Seen by Martin before? No
What did I expect? Didn’t really know! Something Disney-ish.
What did I get? Charley and the Angel is a carpe diem comedy that isn’t funny, featuring a protagonist who’s impossible to root for. Liberally raiding A Christmas Carol and It’s a Wonderful Life for thematic material, it’s a wan, plodding farce that gets its “laughs” by obliging its main character, Charley, to interact with an invisible entity, in this case an angel. The movie is studded with thudding double takes and flabby sight gags, reminding us that the 1970s were not a great decade for the old Disney magic.
Set in the Midwest during the Depression, the movie is about joyless family man Charley Appleby (Fred MacMurray), a hardware store owner whose financial worries prevent him from tending to the emotional needs of his family. He neglects his uncomplaining wife Nettie (Cloris Leachman), and his two sons even find a surrogate father in the dad next door.
Charley is apparently scheduled to die in a few days, and, for reasons that are never explained — he hardly seems worth the trouble — a celestial parole officer arrives in the form of a curiously apathetic angel named Roy Zerney, a deceased old-timer given to warbling the 1899 ditty “Hello! Ma Baby!” Recently departed Harry Morgan is fondly remembered for his roles in the TV mainstays Dragnet and M*A*S*H, but his barking style is a poor fit for Roy, little about whom is amusing or even interesting. For his part, MacMurray is hardly better — his Charley is so dreary and pedantic that his protestations of needing more time invariably ring hollow. As with Ebenezer Scrooge or Jimmy Stewart’s George Bailey, the role of Charley requires a palpable transformation into something akin to a joyous child, but nothing of the sort ever happens.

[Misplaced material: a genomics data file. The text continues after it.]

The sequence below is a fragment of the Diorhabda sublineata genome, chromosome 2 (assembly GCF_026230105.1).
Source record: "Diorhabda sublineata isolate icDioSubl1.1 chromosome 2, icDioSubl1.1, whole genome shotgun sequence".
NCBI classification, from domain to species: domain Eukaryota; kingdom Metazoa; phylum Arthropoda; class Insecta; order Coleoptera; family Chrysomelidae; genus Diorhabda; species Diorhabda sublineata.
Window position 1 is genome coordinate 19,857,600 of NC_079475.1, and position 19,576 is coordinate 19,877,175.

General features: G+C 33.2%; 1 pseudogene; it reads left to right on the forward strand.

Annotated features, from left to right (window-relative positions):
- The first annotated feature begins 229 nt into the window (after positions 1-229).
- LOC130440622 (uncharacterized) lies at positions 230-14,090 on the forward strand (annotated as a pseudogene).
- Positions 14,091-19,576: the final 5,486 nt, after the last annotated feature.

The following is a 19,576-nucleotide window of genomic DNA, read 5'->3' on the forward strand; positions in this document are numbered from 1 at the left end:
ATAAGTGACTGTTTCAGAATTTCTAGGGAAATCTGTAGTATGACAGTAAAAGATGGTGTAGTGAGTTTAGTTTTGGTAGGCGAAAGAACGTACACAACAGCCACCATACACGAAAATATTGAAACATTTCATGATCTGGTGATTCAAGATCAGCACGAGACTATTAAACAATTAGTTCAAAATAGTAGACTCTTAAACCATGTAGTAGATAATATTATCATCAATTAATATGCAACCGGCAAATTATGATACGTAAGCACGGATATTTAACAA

Even with the blade of a guillotine looming over his neck, fumfering Charley remains waspish and neurotic, and his interludes with Roy, who is invisible to others, come to seem a kind of therapy. With Roy and Roy alone, Charley pleads, rants, cajoles, vents — it helps that Roy doesn’t think that Charley has a screw loose for conversing with the empty air. The audience instinctively feels for Charley’s wife and sons, who deal with Charley’s neglect with game good cheer. Meanwhile, teenage daughter Leonora is busy arranging an elopement with a young fellow named Ray, played by a young Kurt Russell (her other paramour is Ed Begley, Jr.). The unintended lesson is that a stable middle-class family will function pretty well even in the absence of affection from the patriarch.
In the last act, everything is resolved in a positively Dickensian torrent of good news after an improbable run-in with some big-city bootleggers, leaving Charley to pay lip service to the task of being a better husband and dad. But we know that isn’t likely.
What here smacks of 1973? The rose-colored treatment of the Depression, perhaps. The 1970s had a lot of half-hearted comedies of this type.
IMDB score: 6.0
My score: 3
Director: Vincent McEveety
Writer: Roswell Rogers
Starring: Fred MacMurray, Harry Morgan, Cloris Leachman, Kathleen Cody, Scott Kolden, Vincent Van Patten, Kurt Russell, George Lindsey, Edward Andrews, Mills Watson, Richard Bakalyan, Barbara Nichols, Kelly Thordson, Liam Dunn, Larry D. Mann, George O’Hanlon, Ed Begley Jr.
IMDB synopsis: Charley is a workaholic family man that finds out from an angel that his “number’s up” and he will be dying soon so he tries to change his ways and be a better husband and father with the time he has left.